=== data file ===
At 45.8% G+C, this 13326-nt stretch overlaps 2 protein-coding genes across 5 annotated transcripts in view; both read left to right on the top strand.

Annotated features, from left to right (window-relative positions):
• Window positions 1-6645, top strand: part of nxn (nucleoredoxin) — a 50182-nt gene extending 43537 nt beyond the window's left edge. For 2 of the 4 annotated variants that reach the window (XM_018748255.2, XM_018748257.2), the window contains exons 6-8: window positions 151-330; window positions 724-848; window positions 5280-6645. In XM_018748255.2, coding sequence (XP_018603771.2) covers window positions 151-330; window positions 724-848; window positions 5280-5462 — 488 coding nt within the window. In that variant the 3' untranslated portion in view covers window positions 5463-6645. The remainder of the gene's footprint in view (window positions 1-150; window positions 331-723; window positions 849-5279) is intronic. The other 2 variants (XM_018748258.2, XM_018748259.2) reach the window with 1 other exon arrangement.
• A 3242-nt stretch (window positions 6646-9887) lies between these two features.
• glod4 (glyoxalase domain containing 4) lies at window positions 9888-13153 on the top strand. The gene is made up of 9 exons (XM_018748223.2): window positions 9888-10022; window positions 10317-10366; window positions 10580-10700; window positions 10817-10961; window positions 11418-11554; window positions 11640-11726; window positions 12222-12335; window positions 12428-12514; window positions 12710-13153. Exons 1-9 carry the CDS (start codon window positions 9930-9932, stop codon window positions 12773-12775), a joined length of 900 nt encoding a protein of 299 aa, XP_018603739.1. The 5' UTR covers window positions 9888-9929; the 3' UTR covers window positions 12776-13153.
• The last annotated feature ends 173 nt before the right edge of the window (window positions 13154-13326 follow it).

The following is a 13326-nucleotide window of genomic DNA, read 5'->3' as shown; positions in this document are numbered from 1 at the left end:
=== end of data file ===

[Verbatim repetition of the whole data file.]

At 45.8% G+C, this 13326-nt stretch overlaps 2 protein-coding genes across 5 annotated transcripts in view; both read left to right on the top strand.

Annotated features, from left to right (window-relative positions):
• Window positions 1-6645, top strand: part of nxn (nucleoredoxin) — a 50182-nt gene extending 43537 nt beyond the window's left edge. For 2 of the 4 annotated variants that reach the window (XM_018748255.2, XM_018748257.2), the window contains exons 6-8: window positions 151-330; window positions 724-848; window positions 5280-6645. In XM_018748255.2, coding sequence (XP_018603771.2) covers window positions 151-330; window positions 724-848; window positions 5280-5462 — 488 coding nt within the window. In that variant the 3' untranslated portion in view covers window positions 5463-6645. The remainder of the gene's footprint in view (window positions 1-150; window positions 331-723; window positions 849-5279) is intronic. The other 2 variants (XM_018748258.2, XM_018748259.2) reach the window with 1 other exon arrangement.
• A 3242-nt stretch (window positions 6646-9887) lies between these two features.
• glod4 (glyoxalase domain containing 4) lies at window positions 9888-13153 on the top strand. The gene is made up of 9 exons (XM_018748223.2): window positions 9888-10022; window positions 10317-10366; window positions 10580-10700; window positions 10817-10961; window positions 11418-11554; window positions 11640-11726; window positions 12222-12335; window positions 12428-12514; window positions 12710-13153. Exons 1-9 carry the CDS (start codon window positions 9930-9932, stop codon window positions 12773-12775), a joined length of 900 nt encoding a protein of 299 aa, XP_018603739.1. The 5' UTR covers window positions 9888-9929; the 3' UTR covers window positions 12776-13153.
• The last annotated feature ends 173 nt before the right edge of the window (window positions 13154-13326 follow it).

The following is a 13326-nucleotide window of genomic DNA, read 5'->3' as shown; positions in this document are numbered from 1 at the left end: